8. As a follower your comments and posts are really about nothing. As a connection, you are not educating me or informing me of something that I am interested in, within my chosen field. I am here because I want to learn more about the business of art. If you are not posting something that increases my knowledge of my chosen profession, I do not need to be connected with you.

9. As a follower please do not try to convert me to your world views, politics and religion! I am not on this social media platform to hear this or to be convinced by you as to how I should act, be or how I should think.

Remember the old saying that you should never discuss politics, religion or money at the dinner table? The same adage holds true in social media. Don’t do it, as you will offend and lose many people if you do. Keep your personal and business related social media accounts separate. It is now very easy to create separate accounts with Fan and Business pages.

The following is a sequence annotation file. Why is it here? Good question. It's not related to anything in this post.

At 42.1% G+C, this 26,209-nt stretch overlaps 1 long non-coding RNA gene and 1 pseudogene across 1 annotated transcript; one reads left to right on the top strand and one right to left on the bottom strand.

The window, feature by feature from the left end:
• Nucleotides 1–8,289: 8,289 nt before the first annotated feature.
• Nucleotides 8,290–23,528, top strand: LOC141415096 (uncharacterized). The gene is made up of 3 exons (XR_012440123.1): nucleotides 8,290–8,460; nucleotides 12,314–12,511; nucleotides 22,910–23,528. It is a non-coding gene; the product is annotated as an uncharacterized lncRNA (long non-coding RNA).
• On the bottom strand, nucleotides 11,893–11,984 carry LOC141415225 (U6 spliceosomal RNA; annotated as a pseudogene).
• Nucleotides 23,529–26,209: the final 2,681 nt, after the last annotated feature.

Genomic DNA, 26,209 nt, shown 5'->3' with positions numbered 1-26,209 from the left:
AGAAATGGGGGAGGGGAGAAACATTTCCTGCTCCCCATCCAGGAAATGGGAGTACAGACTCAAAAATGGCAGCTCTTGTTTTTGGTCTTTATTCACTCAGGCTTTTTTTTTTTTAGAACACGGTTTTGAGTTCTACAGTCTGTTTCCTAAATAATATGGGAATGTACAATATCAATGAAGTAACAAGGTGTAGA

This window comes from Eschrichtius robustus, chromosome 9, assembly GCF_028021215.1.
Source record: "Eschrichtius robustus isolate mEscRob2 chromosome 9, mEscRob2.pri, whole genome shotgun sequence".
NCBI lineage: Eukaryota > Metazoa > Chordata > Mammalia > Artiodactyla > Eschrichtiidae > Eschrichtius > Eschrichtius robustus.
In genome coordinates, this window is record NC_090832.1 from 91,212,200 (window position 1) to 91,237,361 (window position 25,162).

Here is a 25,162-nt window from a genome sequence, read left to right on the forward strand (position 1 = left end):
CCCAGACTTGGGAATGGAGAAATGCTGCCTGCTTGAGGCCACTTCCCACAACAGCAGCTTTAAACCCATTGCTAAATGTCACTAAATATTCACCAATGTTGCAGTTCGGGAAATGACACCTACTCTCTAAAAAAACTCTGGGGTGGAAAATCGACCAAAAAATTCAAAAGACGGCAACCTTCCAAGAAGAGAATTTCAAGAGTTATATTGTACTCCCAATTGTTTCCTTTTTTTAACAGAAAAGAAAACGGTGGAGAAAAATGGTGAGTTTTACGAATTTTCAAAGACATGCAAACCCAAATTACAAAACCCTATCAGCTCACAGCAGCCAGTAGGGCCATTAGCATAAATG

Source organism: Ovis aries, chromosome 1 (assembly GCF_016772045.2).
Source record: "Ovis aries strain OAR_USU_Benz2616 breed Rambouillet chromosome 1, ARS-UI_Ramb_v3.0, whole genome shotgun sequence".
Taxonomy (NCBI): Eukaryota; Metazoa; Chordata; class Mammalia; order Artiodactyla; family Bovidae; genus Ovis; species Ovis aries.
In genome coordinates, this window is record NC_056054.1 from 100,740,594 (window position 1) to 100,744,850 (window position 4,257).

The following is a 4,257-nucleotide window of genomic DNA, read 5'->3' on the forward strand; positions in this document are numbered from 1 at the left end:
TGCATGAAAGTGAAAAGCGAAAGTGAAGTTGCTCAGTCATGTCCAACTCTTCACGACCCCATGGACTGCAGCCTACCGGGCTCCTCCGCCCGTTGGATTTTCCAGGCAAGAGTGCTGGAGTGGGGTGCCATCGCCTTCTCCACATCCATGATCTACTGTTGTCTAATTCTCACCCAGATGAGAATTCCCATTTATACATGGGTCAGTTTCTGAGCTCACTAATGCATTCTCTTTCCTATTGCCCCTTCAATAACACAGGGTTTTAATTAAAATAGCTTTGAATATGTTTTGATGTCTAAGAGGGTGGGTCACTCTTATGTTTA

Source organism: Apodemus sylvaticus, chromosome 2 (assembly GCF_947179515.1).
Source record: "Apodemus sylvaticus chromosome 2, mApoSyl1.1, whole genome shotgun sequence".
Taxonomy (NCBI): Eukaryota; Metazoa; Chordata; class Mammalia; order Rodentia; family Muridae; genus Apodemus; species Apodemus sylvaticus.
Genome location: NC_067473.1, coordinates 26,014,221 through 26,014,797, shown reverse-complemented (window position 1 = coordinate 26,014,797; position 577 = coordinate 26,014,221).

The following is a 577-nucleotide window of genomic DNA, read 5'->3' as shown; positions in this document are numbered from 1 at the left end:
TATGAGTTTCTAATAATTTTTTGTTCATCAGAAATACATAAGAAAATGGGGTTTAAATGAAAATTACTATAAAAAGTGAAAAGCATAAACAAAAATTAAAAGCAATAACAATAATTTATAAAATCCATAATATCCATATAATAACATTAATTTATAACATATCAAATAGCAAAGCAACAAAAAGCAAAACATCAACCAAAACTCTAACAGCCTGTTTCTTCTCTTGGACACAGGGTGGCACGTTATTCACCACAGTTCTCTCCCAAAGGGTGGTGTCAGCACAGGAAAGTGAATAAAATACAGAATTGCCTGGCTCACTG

10. As a follower, if I forward a post of yours to a group, repost or retweet one of your posts, “Like” your FB post, Google +1 and share your Linkedin posts, it is polite to somehow acknowledge my efforts on your behalf, but you should also do the same for me sometime as well. Remember: In social media and in life, turnabout is fair play and this type of gesture should be reciprocated by you too.

To me, the bottom line is that my time is extremely valuable. In social media, if you are wasting my time, not teaching me something new or alerting me to something of interest within the art field, then you are not a valuable or an interesting connection to me. And if this is the case, let us part ways, as I value how I expend my energy, my mind and my time.

If you see yourself in any of these social media behaviors, then with a little effort on your part, over time, you can improve and begin to retain and accumulate more followers, along with becoming a more influential and valued person/entity with social media circles.